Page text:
ould Jesus ask something of us that couldn’t be done?
At the center of all the biblical commands and at the very core of “everything I have commanded you” (Matthew 28:20), Jesus declares that we are to love God with everything we’ve got and love our neighbors in the same way that we cherish ourselves.
Really? Is this possible?
The energy behind the writing of this curriculum comes from an insight that is quite frankly embarrassing. It is embarrassing because I should know better. At first, the insight doesn’t seem very dramatic. In fact, every time I have shared this personal “revelation” with others I have been sheepishly apologetic. But here is the amazing truth: Jesus actually thinks we can become like him. Jesus actually believes that it is possible for frail and deeply flawed human beings to focus our complete affection on God and others.
The key word here for me is possible. I had unconsciously given up the possibility of actually doing what Jesus commanded. No, I had never consciously thought or said, “Jesus, I think you’re an idealistic dreamer,” or “Jesus, you can only expect so much from flawed humanity.” I was not even aware that I had dismissed Jesus’ belief in me. But what had taken over my spirit in my attempt to be authentic was a focus on where I had fallen short of Jesus’ call. In my desire to make sure that I was not deceiving myself about my capacity for sin, I had given up the upside possibility that the character of Jesus could actually take over my life.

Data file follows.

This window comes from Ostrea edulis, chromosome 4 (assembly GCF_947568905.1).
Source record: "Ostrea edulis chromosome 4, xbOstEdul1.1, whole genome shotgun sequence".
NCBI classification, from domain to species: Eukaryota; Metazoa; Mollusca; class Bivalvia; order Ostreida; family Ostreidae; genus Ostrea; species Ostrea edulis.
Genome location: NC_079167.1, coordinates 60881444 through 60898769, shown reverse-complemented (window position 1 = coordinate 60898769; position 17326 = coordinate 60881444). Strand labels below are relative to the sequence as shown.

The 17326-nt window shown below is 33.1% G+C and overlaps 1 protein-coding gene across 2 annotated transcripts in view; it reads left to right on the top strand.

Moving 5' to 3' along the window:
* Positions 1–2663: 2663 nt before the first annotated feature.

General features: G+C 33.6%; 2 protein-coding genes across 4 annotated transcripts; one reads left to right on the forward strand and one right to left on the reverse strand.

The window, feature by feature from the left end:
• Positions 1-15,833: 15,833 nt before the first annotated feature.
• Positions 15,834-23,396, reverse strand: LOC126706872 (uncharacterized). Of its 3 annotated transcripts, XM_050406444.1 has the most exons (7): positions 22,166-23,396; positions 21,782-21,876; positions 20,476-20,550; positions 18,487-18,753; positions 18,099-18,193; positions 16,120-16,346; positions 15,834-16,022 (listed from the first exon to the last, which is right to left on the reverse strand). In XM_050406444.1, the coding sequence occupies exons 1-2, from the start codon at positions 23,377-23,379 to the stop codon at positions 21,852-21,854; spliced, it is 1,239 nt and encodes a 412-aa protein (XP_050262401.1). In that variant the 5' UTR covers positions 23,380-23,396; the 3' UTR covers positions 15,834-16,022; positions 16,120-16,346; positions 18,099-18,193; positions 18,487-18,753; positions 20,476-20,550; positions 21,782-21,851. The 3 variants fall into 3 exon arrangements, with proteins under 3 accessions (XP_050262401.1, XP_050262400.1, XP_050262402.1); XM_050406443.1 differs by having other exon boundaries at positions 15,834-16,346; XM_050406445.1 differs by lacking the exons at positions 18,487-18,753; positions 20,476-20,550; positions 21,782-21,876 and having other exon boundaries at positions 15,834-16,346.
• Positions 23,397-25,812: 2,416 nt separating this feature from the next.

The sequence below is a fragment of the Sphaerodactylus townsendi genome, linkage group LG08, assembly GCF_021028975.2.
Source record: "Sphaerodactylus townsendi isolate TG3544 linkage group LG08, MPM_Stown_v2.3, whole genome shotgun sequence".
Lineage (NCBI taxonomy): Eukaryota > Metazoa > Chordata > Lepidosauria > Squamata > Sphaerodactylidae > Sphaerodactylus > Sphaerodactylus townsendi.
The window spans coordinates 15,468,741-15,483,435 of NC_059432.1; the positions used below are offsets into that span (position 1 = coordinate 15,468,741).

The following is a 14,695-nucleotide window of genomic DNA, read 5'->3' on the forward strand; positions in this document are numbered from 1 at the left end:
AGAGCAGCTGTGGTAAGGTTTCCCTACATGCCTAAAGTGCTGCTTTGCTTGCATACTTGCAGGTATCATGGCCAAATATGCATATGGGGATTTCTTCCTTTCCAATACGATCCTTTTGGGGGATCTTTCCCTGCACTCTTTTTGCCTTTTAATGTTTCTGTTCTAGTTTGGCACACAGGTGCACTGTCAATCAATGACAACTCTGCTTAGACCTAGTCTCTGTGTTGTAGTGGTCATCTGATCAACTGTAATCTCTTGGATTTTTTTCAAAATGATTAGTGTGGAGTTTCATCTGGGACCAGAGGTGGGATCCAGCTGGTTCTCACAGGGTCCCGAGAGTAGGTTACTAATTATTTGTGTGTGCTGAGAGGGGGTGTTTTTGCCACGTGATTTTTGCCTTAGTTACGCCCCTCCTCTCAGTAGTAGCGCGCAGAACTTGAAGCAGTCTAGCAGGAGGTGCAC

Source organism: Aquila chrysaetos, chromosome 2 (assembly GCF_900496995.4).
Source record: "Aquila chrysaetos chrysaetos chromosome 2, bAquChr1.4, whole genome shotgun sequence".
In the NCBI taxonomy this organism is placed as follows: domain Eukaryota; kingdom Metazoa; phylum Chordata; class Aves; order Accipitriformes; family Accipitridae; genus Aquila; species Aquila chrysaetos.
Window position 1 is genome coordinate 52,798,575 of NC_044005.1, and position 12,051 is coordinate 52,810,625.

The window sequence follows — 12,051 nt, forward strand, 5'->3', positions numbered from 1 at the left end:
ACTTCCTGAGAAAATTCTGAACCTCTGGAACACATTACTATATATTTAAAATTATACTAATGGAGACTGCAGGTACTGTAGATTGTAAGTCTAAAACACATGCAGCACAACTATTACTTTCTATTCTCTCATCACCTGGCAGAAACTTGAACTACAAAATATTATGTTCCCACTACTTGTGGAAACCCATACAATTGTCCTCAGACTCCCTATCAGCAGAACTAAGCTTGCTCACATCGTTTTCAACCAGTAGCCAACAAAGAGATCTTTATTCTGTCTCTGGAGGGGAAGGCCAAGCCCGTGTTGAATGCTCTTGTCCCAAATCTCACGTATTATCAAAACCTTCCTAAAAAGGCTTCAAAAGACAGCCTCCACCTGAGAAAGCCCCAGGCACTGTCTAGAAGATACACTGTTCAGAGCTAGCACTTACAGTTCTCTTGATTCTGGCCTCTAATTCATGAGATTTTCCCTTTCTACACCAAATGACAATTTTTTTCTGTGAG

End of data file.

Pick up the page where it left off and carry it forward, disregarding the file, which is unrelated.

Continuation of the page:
The Impossible Possibility
Because of this insight, I have come to realize that we need to hold two truths in dynamic tension. On the one hand, we need to be rigorously honest about our shortcomings. Part of what it means to live in the light of Christ is allowing him to shine that light in the hidden regions of our soul. Yet at the same time we need to hold to the compelling vision that this same light illumines our path so that we can live into our potential of being God- and people-lovers. There is a Hasidic saying that advises us to go around with a piece of paper in each pocket, with one piece reading “I am dust and ashes,” and the other, “For me the world was created.” Yes, we are finite and broken people as well as those who have been redeemed to reflect the Redeemer. Jesus would not ask us to be and do something unless it was possible. We can become the bodily dwelling place of Jesus who lives his life out through us.